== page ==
FC Barcelona 7-1 Bayer 04 Leverkusen (agg: 10-2)
Lionel Messi became the first player to score five goals in a UEFA Champions League game as Barcelona claimed a record knockout round victory.
Article top media content
Lionel Messi scored the first five-goal haul in UEFA Champions League history as holders FC Barcelona powered to a 7-1 win against Bayer 04 Leverkusen, sailing through to the quarter-finals 10-2 on aggregate.
Messi became the first man to score four goals in a game twice in the competition inside an hour before adding his milestone fifth six minutes from time. The 20-year-old substitute Tello had struck twice on his European debut either side of number four, and Barcelona were on course for another new mark, the biggest win in UEFA Champions League knockout round history. Karim Bellarabi's last-gasp reply restricted them to a record-equalling victory; it was scant consolation.
While Camp Nou regulars may say the reigning champions were initially slow to go through the gears, in truth they were not required to. They began with an air of control, patiently seeking the breakthrough that would effectively end the tie. They entertained while they waited. It took a desperate block from Ömer Toprak to prevent Pedro Rodríguez when Bernd Leno could only parry Messi's volley and Andrés Iniesta, playing wide left, was sensational.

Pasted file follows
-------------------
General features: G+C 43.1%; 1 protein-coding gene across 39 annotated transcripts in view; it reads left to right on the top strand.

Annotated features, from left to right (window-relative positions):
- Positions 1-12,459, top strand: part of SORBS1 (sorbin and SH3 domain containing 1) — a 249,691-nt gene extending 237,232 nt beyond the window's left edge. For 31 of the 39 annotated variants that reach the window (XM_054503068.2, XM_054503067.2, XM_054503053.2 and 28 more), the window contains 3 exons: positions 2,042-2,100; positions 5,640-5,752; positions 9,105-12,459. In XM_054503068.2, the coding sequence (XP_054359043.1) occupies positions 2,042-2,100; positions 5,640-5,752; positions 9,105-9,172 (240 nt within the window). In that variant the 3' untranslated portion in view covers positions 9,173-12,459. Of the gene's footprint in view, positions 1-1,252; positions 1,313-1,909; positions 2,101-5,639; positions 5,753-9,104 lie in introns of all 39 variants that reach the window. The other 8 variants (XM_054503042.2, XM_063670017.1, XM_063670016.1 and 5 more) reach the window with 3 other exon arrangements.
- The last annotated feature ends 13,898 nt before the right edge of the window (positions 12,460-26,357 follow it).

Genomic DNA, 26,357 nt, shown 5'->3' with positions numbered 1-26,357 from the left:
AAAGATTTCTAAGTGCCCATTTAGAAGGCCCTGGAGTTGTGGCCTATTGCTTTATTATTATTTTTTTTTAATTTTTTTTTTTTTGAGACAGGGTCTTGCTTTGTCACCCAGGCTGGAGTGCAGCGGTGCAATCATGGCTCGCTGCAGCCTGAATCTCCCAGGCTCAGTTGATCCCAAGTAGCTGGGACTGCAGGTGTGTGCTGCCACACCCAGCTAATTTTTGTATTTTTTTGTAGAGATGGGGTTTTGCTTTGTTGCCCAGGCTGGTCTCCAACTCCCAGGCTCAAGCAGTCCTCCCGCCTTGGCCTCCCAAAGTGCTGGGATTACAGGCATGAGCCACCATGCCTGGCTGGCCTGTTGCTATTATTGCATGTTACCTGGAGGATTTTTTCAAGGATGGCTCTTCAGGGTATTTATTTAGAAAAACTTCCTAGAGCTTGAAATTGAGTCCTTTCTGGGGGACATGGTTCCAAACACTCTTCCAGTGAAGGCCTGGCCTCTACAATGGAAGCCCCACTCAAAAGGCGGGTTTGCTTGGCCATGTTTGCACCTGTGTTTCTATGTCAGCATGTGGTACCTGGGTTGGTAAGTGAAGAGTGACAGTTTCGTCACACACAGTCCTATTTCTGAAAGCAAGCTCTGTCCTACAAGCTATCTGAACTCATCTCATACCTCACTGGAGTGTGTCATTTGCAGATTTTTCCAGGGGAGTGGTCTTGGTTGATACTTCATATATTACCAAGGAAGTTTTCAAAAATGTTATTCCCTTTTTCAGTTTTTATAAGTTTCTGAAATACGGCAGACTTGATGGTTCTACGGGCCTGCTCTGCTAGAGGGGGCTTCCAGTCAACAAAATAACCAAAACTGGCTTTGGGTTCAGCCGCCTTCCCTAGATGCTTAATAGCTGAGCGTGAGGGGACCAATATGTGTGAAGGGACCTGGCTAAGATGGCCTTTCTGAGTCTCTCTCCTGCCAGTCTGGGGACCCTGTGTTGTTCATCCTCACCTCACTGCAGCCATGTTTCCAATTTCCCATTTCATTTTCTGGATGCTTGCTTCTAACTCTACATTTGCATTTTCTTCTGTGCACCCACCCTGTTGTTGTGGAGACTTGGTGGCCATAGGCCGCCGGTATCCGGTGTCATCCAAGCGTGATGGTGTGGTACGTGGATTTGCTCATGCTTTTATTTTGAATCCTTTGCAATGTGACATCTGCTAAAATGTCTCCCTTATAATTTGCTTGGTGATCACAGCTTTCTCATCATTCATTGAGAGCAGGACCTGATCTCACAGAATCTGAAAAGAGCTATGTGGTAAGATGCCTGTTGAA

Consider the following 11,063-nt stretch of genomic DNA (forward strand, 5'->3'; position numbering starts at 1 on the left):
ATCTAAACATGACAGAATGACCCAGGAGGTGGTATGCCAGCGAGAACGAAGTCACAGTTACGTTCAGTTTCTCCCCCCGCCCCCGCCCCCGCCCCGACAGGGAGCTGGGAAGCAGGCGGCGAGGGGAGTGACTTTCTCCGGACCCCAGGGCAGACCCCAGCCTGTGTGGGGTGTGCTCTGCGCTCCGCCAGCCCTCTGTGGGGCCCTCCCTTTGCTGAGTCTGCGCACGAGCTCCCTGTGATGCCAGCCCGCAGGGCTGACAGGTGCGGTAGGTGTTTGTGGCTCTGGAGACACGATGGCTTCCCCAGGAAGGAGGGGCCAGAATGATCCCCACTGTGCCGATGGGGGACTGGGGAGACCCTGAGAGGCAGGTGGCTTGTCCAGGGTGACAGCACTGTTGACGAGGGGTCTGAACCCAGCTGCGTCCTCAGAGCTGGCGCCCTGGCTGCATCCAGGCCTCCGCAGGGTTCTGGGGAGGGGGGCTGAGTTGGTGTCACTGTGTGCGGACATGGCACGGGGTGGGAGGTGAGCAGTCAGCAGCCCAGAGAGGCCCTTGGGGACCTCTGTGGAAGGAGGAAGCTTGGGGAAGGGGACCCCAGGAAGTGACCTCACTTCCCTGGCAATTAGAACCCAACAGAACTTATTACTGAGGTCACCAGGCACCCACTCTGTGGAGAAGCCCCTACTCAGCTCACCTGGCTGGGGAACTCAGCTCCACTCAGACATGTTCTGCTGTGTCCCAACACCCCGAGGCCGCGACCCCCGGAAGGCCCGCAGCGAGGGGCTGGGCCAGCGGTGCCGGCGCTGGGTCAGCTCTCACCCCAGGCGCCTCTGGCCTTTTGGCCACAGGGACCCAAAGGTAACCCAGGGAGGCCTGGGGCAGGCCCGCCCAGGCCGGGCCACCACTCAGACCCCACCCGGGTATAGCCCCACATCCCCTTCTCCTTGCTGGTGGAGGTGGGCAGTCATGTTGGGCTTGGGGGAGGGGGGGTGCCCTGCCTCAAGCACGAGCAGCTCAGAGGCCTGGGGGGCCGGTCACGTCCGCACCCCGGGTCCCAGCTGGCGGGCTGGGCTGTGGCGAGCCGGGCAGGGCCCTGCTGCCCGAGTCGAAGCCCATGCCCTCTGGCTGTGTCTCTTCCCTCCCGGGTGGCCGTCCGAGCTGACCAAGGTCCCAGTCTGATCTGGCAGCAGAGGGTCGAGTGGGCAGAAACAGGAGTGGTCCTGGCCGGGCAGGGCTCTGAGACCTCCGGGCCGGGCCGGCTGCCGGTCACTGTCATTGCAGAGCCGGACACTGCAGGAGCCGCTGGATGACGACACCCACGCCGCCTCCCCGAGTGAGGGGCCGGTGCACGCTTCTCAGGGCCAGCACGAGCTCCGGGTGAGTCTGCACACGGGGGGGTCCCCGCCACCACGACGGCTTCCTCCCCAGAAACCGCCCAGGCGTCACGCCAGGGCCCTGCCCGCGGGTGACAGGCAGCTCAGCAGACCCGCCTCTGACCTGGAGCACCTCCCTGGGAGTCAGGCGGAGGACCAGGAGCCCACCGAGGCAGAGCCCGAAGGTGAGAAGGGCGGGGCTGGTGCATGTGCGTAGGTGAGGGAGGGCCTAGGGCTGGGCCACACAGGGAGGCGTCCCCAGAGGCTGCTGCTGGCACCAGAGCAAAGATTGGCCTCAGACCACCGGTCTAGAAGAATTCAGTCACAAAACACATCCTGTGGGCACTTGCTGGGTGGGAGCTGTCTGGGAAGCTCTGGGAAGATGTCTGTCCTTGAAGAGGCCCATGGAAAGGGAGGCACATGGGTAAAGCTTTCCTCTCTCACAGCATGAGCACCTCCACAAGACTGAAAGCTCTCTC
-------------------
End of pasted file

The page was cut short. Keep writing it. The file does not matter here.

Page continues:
Iniesta tirelessly ran past opponents, two of whom were booked for rash challenges, and went off to a rousing ovation after only 53 minutes − by then, the game was already won. Gerard Piqué, stooping for a Xavi Hernández free-kick midway through the first half, might have opened the scoring. It delayed the inevitable only by two minutes as Xavi's lofted pass allowed Messi to race clear and lob Leno. One became two just before the break when Iniesta broke from left to right and fed Messi, whose jinking run across the box ended with him sliding home left footed.
Leverkusen coach Robin Dutt had accurately predicted how little possession his team would have − and how well they would need to use it. His players failed him on that count. Messi's 24-minute hat-trick arrived when he again beat the offside trap and chipped Leno. It was a procession, and while the Camp Nou chanted with ecstasy, Josep Guardiola proceeded to protect Xavi and Iniesta by replacing them with Tello and Seydou Keita.
Tello was on the pitch for under two minutes when he cushioned a Cesc Fàbregas pass and opened his body to bend the ball around the despairing Leno. Barcelona were irresistible. Messi made history when Leno fumbled a loose ball in the 58th minute but there was a special roar when Tello, fast becoming a fans' favourite, managed to power a speculative shot through the Leverkusen goalkeeper − the German will pray he does not suffer many more nights like this.
Yet while another replacement, Bellarabi, would ultimately have the last word for a side that had hitherto mustered only a fine Eren Derdiyok chance, it was Messi's night. With six minutes left he provided one more glorious left-footed finish after Keita's pass. Five-star in every respect; one of the great performances of all time.